After the Academy Award-nominated work, Pierson contributed to the scripts for the comedy film The Happening (1967), and the acclaimed classic individual-against-the-unjust-prison-system drama Cool Hand Luke (1967), for director Stuart Rosenberg. His work in the latter project even won Pierson his next Academy Award nomination, this time sharing with Donn Pearce. Two years later, Pierson made his film directorial debut in The Looking Glass War, an action film he also wrote the screenplay.
The following years saw Pierson direct the award-winning made-for-TV film The Neon Ceiling (1971), co-scripted the Sidney Lumet’s The Anderson Tapes (1971) as well as co-created and directed episodes of television series “Nichols” (1971-1972), starring James Garner. In 1973, he teamed up with writer Mark Rogers for the television film Amanda Fallon.
Returning to cinema, Pierson scored massive victory by gaining an Academy Award for Best Writing, Original Screenplay and a Writers Guild of America for Best Drama Written Directly for the Screen for his spectacular writing in Sidney Lumet’s Dog Day Afternoon (1975). Starring Penelope Allen and Sully Boyar, the film also brought him a Golden Globe nomination and a BAFTA nomination, for Best Screenplay. Next, Pierson directed and collaborated to the screenplay for the Barbra Streisand vehicle A Star Is Born (1976), which won an Oscar for Best Original Song, and in 1978, he adapted and directed the drama feature King of the Gypsies.
Pierson was not seen in many projects during the 1980s. He penned the screenplay for the above average CBS TV biopic Haywire (1980), based on the memoirs of Brooke Hayward, the daughter of actress Margaret Sullavan and agent Leland Hayward, and was back to feature as turncoat on the screenplay for the Vietnam-era drama In Country (1989). He also directed several episodes of the 1985 television thriller series “Alfred Hitchcock Presents.”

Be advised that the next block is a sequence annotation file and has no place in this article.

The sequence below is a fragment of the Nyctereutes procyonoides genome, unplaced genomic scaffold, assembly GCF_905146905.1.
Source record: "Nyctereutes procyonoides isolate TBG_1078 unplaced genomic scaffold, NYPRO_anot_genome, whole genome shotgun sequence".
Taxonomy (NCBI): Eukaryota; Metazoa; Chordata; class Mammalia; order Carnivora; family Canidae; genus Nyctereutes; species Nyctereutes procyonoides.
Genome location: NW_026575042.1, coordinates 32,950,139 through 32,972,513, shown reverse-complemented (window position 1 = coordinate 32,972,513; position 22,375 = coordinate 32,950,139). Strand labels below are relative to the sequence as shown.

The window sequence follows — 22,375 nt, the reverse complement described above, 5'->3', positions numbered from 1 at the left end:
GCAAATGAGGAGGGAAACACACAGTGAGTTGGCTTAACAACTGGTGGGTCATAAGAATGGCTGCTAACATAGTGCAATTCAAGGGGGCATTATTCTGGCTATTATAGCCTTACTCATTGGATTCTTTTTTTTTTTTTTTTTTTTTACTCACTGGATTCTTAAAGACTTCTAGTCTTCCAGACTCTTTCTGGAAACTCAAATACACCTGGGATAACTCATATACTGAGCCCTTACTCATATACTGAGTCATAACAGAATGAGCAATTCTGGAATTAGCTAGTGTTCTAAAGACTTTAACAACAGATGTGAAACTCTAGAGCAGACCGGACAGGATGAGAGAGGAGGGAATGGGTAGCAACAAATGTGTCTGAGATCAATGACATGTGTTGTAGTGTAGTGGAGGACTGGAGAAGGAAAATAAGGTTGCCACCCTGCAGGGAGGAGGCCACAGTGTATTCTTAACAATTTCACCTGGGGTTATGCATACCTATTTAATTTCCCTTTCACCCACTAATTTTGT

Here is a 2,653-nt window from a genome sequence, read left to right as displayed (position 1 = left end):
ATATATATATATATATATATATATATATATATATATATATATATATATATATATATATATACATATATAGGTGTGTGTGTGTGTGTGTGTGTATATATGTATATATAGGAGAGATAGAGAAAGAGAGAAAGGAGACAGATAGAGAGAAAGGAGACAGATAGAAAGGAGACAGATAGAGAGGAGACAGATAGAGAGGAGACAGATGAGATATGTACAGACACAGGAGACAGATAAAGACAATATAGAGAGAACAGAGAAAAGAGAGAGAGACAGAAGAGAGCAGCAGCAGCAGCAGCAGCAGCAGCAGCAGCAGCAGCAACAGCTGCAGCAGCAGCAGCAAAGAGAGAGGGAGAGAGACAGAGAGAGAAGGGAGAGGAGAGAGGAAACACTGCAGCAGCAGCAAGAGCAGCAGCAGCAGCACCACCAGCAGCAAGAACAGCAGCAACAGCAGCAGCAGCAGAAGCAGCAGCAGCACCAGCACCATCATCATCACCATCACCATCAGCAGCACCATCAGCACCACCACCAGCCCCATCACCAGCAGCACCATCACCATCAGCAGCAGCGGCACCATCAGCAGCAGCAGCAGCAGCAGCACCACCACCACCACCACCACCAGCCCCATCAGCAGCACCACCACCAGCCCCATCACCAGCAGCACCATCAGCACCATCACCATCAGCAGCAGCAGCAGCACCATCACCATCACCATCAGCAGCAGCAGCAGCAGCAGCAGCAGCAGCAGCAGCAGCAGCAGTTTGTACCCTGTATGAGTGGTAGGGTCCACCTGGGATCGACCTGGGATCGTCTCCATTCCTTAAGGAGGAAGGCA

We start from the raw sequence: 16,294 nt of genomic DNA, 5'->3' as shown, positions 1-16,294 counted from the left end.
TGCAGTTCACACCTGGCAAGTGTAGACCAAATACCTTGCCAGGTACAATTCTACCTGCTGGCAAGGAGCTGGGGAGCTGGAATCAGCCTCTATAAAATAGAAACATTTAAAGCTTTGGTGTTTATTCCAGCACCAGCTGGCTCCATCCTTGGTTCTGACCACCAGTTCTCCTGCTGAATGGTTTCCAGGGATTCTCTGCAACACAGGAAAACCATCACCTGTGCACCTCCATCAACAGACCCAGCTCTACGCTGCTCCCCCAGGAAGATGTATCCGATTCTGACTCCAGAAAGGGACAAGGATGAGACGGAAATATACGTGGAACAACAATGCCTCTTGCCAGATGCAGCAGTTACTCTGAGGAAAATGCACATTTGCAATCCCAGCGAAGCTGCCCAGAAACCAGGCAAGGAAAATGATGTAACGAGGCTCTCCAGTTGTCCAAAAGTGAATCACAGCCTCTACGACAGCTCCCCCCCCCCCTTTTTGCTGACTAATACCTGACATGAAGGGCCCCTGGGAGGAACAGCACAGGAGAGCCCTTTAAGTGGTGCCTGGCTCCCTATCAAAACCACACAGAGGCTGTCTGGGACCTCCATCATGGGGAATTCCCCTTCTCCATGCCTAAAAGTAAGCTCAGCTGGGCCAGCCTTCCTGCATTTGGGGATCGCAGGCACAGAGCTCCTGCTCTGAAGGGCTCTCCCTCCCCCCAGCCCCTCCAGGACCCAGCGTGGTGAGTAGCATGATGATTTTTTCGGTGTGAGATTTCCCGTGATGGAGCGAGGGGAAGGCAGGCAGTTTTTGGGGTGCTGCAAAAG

After working together with director Alan J. Pakula on the script for Presumed Innocent (1990), the movie based on Scott Turow’s best-selling novel, Pierson directed several remarkable films produced for television, like the HBO Somebody Has To Shoot the Picture (1990), the acclaimed biopic Citizen Cohn (1992), from which he earned a 1993 Emmy nod for Outstanding Individual Achievement in Directing for a Miniseries or a Special and a 1993 Directors Guild of America nomination for Outstanding Directorial Achievement in Dramatic Specials, and the TNT original Lakota Woman: Siege at Wounded Knee (1994), which won a Bronze Wrangler from Western Heritage. In 1995, he directed Gary Sinise in the highly-praised HBO biographical drama Truman, where he once again received a Directors Guild of America nomination.
Continuing his success on the small screen, after directing the Showtime docudrama Dirty Pictures (2000), starring James Woods, Pierson picked up a Directors Guild of America for Outstanding Directorial Achievement in Movies for Television and two Emmy nods for Outstanding Directing for a Miniseries, Movie or a Special and Outstanding Made for Television Movie for his bright work in the HBO film Conspiracy (2001), a docudrama about the Wanasee Conference wherein the Nazis outlined The Final Solution. He went on to direct the television films Soldier’s Girl (2003), which led to his next Emmy nomination, and Paradise (2004).